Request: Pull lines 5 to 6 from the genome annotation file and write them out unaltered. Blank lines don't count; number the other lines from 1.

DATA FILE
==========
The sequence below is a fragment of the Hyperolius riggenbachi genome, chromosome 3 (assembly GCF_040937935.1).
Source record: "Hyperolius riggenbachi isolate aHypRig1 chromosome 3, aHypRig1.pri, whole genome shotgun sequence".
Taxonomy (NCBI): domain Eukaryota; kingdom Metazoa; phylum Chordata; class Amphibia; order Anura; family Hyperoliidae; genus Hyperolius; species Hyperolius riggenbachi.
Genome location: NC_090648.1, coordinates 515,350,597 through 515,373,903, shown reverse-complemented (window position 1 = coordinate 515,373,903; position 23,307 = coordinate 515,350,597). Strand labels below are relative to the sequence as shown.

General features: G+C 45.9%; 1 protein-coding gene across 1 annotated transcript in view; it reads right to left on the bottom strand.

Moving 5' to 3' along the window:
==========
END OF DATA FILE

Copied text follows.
General features: G+C 45.9%; 1 protein-coding gene across 1 annotated transcript in view; it reads right to left on the bottom strand.

Moving 5' to 3' along the window: